‘Trojan Horse’ couple to compensate novelist

Court rules Ruth and Michael Haephrati to pay Amnon Jackont NIS 400,000 for invasion of privacy after appeal rejected.

March 18, 2012 06:51
1 minute read.
hacking hackers computer hacking [illustrative]

hacking hackers computer hacking [illustrative]_370. (photo credit: Thinkstock/Imagebank)


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The Tel Aviv District Court rejected an appeal Thursday by a couple from London who developed a computer virus and used it to spy on a PC belonging to Israeli thriller writer Amnon Jackont.

The couple appealed against a 2008 Tel Aviv Magistrate’s Court ruling that found them guilty of counts of invasion of privacy and defamation against Jackont.

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In rejecting the appeal, details of which were published Friday, the district court ordered Ruth and Michael Haephrati to pay the compensation imposed by the lower court. The couple will pay Jackont NIS 400,000 compensation. The court ordered the Haephratis to pay Jackont a further NIS 40,000 in court costs.

The couple developed a Trojan horse, a type of computer malware that allowed them to infect and access a computer belonging to Jackont. Using the malware, the couple invaded Jackont’s privacy, including by using the computer to send emails with false confessions to fictitious crimes and to expose sections of a then-unpublished novel.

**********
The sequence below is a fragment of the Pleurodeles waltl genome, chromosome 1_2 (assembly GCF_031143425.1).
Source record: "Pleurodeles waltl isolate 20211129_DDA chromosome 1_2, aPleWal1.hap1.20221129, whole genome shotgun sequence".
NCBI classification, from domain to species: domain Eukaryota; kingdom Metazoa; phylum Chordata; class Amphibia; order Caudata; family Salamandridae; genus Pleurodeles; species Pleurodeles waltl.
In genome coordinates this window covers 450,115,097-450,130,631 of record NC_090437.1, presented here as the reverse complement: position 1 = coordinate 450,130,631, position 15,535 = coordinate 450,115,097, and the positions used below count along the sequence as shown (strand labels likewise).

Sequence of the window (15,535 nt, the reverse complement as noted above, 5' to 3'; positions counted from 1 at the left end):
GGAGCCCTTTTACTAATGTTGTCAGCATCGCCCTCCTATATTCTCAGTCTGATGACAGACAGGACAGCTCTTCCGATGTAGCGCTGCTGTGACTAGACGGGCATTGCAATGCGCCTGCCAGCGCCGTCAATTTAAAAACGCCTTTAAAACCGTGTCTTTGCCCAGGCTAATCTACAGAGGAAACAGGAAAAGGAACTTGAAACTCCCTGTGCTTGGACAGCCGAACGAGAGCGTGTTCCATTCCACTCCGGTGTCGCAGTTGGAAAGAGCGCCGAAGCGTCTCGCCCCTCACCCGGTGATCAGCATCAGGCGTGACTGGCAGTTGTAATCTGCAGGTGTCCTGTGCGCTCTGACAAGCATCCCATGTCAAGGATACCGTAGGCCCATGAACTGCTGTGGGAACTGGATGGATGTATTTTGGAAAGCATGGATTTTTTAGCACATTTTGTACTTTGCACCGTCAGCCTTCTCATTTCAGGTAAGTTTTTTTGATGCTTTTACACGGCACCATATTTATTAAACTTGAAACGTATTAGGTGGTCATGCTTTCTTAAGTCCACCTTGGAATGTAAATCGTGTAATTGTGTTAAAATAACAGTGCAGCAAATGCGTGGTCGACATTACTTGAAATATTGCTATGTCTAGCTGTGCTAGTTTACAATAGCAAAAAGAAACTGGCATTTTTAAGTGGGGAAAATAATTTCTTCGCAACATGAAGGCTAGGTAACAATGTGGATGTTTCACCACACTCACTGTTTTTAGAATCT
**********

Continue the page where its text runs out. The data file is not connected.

The affair came to light in 2004, when Jackont found extracts from an unpublished manuscript of a new novel on various Internet forums, even though he had never sent the extracts to anyone. Jackont and his wife, Varda, filed a police complaint, and a subsequent investigation revealed that the novelist’s computer was infected with a Trojan horse that allowed remote access to his PC.

The police found that Michael Haephrati, the ex-husband of Varda’s daughter from a previous marriage, wrote the Trojan, and he and Ruth were arrested in London and extradited to Israel.

The court ruling said that Michael Haephrati had a bad relationship with Jackont after an acrimonious divorce from Varda Jackont’s daughter.


Michael had turned a blind eye to Ruth’s actions against Jackont, the court said.

As a result of the Haephratis’ actions, sales of Jackont’s novels were lower than they would otherwise have been, the court found.

The Haephratis appealed the ruling, saying that the Trojan horse did not have the capabilities to perform the actions they were found guilty of. The couple also disputed the amount of damage the court said the offenses caused Jackont.

However, the district court rejected the appeal, saying that the lower court’s ruling was sound, and noting that some of the claims raised in the appeal had not been put forth in the first trial.

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